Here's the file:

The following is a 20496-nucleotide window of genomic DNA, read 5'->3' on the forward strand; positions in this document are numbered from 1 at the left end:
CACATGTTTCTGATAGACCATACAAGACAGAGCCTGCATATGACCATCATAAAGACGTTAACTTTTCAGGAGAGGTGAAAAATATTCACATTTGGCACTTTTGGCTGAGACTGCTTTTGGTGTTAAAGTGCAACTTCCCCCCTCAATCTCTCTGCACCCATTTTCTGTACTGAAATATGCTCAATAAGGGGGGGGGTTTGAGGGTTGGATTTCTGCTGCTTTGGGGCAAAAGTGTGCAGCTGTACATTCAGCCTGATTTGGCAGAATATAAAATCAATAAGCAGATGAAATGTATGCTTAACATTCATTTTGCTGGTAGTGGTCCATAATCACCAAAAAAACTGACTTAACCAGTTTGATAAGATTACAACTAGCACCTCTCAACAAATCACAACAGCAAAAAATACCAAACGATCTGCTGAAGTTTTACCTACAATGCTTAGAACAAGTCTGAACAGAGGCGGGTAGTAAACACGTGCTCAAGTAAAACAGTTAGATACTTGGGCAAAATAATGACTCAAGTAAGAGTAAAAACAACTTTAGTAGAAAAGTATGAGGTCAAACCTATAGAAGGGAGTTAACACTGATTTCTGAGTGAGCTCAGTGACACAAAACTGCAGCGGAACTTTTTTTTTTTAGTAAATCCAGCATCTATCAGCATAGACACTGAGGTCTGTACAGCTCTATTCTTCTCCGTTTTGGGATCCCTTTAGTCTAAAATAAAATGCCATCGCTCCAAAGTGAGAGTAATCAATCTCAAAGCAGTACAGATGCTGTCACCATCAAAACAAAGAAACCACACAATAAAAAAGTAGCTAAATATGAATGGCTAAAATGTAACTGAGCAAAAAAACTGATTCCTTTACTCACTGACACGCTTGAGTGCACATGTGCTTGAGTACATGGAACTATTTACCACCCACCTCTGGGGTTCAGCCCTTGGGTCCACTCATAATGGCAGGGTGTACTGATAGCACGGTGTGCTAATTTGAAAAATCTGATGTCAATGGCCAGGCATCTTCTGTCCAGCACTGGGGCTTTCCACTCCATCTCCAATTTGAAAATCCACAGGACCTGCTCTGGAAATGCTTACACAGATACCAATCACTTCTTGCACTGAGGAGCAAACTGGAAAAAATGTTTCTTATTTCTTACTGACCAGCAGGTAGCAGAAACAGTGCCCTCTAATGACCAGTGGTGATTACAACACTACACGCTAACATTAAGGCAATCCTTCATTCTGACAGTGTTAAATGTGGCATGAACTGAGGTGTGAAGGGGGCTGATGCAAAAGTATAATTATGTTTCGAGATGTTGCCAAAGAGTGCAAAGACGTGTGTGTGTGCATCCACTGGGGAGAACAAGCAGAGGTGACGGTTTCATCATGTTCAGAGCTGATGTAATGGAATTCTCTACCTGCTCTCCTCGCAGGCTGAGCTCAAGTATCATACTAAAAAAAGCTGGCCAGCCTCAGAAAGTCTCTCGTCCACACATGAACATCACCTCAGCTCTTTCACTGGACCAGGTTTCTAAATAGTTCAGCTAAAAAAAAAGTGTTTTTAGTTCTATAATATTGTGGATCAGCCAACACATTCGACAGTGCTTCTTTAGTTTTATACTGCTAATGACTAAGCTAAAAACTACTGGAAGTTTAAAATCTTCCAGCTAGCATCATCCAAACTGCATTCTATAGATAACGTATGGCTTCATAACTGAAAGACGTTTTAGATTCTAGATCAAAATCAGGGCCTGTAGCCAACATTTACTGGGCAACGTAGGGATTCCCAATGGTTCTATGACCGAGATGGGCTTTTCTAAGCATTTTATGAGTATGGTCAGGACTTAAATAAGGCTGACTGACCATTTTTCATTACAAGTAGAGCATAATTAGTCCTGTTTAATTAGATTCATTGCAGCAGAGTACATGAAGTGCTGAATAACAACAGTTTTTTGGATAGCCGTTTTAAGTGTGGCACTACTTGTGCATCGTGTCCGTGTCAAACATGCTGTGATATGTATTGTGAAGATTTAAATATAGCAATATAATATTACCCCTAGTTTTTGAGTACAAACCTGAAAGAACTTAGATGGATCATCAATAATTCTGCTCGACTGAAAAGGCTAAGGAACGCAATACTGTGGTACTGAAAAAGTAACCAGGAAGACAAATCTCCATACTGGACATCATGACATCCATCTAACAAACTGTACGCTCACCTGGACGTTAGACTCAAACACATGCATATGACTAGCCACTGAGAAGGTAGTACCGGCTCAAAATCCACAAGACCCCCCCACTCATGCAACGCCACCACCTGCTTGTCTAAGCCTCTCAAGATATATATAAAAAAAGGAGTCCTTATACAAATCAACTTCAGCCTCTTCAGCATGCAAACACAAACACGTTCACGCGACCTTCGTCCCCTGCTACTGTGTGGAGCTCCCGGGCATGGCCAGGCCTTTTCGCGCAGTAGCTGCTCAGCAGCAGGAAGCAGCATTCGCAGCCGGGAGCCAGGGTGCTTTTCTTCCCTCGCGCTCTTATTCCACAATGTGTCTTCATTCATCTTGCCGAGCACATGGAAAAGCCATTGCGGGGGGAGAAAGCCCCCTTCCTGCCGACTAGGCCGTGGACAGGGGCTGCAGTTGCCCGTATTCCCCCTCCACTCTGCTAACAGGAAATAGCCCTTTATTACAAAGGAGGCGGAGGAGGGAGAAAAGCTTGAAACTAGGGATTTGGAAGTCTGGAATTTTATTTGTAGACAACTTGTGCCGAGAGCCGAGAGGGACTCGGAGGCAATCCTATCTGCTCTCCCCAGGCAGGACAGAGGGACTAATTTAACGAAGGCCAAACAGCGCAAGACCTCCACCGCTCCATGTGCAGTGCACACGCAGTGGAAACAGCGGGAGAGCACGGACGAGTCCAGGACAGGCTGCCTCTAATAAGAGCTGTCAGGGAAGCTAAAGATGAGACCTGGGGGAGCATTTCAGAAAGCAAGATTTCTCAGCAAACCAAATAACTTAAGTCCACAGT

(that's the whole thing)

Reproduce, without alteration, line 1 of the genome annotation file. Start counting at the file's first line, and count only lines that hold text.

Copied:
The following is a 20496-nucleotide window of genomic DNA, read 5'->3' on the forward strand; positions in this document are numbered from 1 at the left end: